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# reciprocal meter

The reciprocal meter is the standard unit of wave number for electromagnetic field s (EM fields). In terms of International Units ( SI ), the reciprocal meter is equal to m -1 . The wave number is the number of complete wave cycles that exist in a linear span of 1 meter (m).

At the speed of light in free space, 2.99792 x 10 8 m/s, the frequency f in hertz ( Hz ) is related to the wave number y in reciprocal meters (m -1 ) according to the following formula:

y = f / (2.99792 x 10 8 )

To cite a few examples, an EM wave at 300 megahertz (MHz) in free space has a wave number of almost exactly 1 m -1 . If the frequency is doubled to 600 MHz, the wave number also doubles, to 2 m -1 . If the frequency becomes 1/10 as great, that is, it is decreased to 30 MHz, then the wave number is reduced to 0.1 m -1 . As a point of reference, it is easy to remember that the wave number of a 300-MHz signal in free space is very close to 1 m -1 .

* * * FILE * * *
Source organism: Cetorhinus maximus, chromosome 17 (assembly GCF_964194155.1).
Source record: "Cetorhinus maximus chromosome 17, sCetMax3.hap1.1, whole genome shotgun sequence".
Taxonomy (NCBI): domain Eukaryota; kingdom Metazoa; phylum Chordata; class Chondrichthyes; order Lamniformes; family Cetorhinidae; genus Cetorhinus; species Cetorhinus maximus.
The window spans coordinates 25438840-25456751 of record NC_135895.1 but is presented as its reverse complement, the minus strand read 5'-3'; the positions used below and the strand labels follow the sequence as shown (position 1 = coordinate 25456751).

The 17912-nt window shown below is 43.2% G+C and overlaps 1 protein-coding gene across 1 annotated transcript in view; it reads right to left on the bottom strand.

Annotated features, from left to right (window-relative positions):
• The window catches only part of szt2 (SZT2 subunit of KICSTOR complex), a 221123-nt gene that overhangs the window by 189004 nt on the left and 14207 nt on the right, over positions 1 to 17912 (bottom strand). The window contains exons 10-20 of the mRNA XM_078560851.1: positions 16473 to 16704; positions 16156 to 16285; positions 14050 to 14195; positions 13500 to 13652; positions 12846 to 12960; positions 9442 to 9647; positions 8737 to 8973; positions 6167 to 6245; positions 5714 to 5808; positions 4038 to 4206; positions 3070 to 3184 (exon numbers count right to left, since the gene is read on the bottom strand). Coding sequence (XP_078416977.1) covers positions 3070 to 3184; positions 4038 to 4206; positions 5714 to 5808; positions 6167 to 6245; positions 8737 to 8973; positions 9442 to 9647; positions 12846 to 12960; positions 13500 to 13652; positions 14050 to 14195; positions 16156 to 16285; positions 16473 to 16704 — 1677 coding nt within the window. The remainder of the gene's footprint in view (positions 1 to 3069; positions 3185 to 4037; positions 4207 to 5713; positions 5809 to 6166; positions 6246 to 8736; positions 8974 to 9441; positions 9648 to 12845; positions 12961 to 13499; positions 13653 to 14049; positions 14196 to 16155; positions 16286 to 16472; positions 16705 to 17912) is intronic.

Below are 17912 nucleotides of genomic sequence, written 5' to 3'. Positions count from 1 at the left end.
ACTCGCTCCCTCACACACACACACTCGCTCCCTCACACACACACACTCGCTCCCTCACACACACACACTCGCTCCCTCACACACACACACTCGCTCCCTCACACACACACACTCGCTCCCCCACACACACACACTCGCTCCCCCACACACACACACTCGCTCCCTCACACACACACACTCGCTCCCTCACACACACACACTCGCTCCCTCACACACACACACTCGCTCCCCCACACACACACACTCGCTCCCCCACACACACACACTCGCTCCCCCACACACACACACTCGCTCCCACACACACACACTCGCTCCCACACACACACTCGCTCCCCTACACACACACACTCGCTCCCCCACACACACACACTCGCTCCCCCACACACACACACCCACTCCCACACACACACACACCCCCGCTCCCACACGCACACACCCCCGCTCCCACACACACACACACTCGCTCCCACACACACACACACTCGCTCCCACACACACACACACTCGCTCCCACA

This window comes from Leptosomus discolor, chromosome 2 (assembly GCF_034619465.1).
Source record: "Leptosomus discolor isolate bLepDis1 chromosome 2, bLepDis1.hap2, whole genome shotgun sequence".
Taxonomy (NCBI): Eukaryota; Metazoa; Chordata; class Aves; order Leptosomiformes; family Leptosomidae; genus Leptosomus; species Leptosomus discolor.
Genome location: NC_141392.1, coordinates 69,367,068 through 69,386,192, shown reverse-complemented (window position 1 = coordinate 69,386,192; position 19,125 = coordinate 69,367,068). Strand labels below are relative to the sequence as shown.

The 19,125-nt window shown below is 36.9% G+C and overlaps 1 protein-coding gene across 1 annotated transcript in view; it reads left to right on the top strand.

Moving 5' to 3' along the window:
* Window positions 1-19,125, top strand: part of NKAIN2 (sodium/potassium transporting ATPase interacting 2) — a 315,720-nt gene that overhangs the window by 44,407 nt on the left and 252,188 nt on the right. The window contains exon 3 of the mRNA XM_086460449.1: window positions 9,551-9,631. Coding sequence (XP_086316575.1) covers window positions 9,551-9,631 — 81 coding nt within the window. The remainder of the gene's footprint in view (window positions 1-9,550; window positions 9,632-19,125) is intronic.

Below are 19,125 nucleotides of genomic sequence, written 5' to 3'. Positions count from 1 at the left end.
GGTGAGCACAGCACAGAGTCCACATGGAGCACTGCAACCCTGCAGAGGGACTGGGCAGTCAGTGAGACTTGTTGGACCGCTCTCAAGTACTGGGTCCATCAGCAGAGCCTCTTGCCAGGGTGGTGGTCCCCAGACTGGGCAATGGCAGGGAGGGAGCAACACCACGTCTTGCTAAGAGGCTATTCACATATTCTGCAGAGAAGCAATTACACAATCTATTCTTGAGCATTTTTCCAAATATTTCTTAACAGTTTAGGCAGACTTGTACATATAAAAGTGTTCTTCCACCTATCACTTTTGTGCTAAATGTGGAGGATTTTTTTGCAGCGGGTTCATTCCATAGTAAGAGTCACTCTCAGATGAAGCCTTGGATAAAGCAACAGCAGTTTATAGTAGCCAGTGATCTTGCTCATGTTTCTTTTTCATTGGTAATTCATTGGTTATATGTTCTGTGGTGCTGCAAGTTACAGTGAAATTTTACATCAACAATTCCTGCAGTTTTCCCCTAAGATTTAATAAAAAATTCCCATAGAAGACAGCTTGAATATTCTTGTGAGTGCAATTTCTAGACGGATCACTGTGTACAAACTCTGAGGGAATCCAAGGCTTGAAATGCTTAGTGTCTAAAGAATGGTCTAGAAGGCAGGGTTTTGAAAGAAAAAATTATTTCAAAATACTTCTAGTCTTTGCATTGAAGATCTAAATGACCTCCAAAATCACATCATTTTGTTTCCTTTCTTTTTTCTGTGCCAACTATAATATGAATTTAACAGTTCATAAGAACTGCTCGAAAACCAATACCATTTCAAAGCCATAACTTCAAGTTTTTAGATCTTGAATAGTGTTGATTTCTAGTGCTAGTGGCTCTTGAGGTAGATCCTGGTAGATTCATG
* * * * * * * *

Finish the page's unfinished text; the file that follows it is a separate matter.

In general, if the speed of propagation in meters per second for a specific medium is given by c , then:

y = f / c

where y is in reciprocal meters, and f is in hertz.

In radio-frequency ( RF ) transmission lines such as coaxial cable s and waveguide s, the speed of propagation is less than 2.99792 x 10 8 m/s. This increases the wave number, although it has no effect on the frequency.

Also see frequency , electromagnetic field , meter , wavelength , and International System of Units ( SI ).

This was last updated in September 2005
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